I am pleased to announce that I just successfully settled a case for one of the most honorable men I have ever met. He was employed by a temporary service,who, in turn, placed him at an industrial foundry. My friend and client suffered a very significant hand injury resulting in RSD (now known as CRPS) – which is a permanent and painful condition. My client received excellent workers compensation benefits, but nothing for pain and suffering.
My client consulted with numerous attorneys who all turned the case down on a legal principle (doctrine) known as the borrowed servant/common enterprise doctrine. Essentially, the Minnesota Workers Compensation Statute bars or prevents lawsuits against the employer who hires a temporary worker.
I took the case. The first thing I noticed was a huge technicality. The Insurance Defense attorney failed to raise the defense (work comp borrowed servant) in their Answer to the complaint. Arguably, under the rules of court, if you, as a defense attorney, do not raise a defense to a lawsuit, many courts find the defense to be waived (or given up).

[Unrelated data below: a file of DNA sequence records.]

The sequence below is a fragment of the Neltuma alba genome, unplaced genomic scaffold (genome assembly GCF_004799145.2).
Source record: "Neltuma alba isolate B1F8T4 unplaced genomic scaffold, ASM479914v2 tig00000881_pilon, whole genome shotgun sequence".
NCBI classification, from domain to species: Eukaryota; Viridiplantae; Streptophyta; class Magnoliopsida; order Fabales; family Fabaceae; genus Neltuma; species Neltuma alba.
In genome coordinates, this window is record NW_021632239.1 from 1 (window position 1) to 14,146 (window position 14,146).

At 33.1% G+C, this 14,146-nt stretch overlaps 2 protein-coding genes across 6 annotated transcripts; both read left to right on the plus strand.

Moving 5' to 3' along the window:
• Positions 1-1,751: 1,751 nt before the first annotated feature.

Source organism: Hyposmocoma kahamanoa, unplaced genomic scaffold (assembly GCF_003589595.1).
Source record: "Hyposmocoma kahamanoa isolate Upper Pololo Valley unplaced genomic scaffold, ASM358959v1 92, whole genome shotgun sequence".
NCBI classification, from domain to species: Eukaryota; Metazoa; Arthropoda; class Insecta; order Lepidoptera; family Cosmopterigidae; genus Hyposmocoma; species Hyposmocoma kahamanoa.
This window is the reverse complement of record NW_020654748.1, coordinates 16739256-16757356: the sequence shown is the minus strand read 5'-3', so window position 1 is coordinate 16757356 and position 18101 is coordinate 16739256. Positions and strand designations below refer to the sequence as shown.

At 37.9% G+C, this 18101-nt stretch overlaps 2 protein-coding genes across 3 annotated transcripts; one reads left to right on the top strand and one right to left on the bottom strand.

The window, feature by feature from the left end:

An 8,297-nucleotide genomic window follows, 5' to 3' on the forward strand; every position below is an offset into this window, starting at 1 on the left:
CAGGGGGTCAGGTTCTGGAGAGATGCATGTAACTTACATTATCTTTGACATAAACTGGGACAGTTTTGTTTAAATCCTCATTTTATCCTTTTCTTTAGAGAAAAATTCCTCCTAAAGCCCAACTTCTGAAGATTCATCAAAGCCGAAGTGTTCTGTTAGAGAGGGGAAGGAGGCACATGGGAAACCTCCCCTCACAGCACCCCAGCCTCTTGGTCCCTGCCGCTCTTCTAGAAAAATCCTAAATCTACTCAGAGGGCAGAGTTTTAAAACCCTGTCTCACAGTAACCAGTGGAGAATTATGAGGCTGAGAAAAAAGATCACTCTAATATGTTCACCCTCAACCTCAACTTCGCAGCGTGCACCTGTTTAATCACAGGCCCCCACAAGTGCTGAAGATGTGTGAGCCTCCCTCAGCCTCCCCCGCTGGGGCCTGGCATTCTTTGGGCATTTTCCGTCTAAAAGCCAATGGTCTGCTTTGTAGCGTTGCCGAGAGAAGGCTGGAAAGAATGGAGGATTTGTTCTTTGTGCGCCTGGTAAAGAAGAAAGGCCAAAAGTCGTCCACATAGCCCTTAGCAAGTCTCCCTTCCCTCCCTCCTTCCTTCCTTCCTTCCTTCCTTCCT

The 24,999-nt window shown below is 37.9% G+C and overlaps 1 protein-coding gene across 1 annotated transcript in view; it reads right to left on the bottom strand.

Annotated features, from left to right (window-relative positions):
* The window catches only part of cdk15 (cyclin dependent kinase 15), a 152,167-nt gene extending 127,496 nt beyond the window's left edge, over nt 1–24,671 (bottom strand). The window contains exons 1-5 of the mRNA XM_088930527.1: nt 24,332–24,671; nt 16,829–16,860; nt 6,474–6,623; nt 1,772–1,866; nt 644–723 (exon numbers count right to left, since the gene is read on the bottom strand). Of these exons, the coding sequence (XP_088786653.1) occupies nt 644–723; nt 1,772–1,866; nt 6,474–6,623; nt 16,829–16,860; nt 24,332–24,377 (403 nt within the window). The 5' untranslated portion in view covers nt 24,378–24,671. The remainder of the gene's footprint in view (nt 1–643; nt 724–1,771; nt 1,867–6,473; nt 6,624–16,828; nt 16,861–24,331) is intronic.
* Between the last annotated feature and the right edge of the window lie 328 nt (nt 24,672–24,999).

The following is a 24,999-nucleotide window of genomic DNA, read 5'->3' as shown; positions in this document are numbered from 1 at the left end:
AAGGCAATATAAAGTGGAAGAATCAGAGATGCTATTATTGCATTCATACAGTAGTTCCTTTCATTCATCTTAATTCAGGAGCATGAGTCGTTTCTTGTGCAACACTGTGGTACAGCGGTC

Next, I did substantial research and consulted with an OSHA expert. I took depositions of the President of the defendant company and his right-hand man. The defense had a hearing scheduled to dismiss my guy’s entire case (scheduled for September 11,2014). However, after doing much research, finding a technicality and knowing what answers I needed in depositions (interviews) to get around the onerous loaned servant rule, gave us an upper hand. End of story: The defendant company and their insurance company declined to move forward with their motion to dismiss, and instead, offered a very equitable sum, resulting in a very successful settlement for my friend. The moral of the story is that the attorney you hire, and his experience, makes all the difference in the world. I encourage attorneys to not summarily reject cases when, at first look,they appear not winnable.
If you have any legal questions, call attorney Richard W. Hechter at 952-920-0840